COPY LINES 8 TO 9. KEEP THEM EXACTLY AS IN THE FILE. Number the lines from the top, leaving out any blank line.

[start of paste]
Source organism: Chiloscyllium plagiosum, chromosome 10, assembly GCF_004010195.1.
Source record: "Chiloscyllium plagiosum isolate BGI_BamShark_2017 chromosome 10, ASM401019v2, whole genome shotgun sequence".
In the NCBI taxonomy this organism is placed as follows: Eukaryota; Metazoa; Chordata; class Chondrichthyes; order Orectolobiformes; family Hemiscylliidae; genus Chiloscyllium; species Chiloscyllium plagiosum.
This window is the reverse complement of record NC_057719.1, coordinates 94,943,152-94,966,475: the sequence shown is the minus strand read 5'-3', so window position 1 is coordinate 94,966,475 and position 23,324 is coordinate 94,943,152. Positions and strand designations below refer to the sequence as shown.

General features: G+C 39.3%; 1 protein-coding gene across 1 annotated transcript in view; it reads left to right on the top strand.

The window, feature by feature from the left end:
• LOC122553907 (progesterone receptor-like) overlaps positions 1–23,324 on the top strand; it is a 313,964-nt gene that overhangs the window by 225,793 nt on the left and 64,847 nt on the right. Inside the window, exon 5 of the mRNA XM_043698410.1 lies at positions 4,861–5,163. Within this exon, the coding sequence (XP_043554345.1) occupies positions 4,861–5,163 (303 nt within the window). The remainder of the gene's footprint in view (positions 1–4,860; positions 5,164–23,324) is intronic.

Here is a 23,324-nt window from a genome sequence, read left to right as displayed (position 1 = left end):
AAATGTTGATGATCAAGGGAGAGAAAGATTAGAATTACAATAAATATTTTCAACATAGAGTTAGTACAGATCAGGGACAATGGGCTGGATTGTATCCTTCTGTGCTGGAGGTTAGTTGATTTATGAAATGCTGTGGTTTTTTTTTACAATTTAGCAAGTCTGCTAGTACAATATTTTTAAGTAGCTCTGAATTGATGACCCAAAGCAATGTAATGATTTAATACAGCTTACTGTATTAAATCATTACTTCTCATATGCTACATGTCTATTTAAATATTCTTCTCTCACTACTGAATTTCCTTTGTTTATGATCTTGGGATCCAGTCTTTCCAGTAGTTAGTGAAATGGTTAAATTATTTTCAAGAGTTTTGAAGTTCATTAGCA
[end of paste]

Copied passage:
Here is a 23,324-nt window from a genome sequence, read left to right as displayed (position 1 = left end):
AAATGTTGATGATCAAGGGAGAGAAAGATTAGAATTACAATAAATATTTTCAACATAGAGTTAGTACAGATCAGGGACAATGGGCTGGATTGTATCCTTCTGTGCTGGAGGTTAGTTGATTTATGAAATGCTGTGGTTTTTTTTTACAATTTAGCAAGTCTGCTAGTACAATATTTTTAAGTAGCTCTGAATTGATGACCCAAAGCAATGTAATGATTTAATACAGCTTACTGTATTAAATCATTACTTCTCATATGCTACATGTCTATTTAAATATTCTTCTCTCACTACTGAATTTCCTTTGTTTATGATCTTGGGATCCAGTCTTTCCAGTAGTTAGTGAAATGGTTAAATTATTTTCAAGAGTTTTGAAGTTCATTAGCA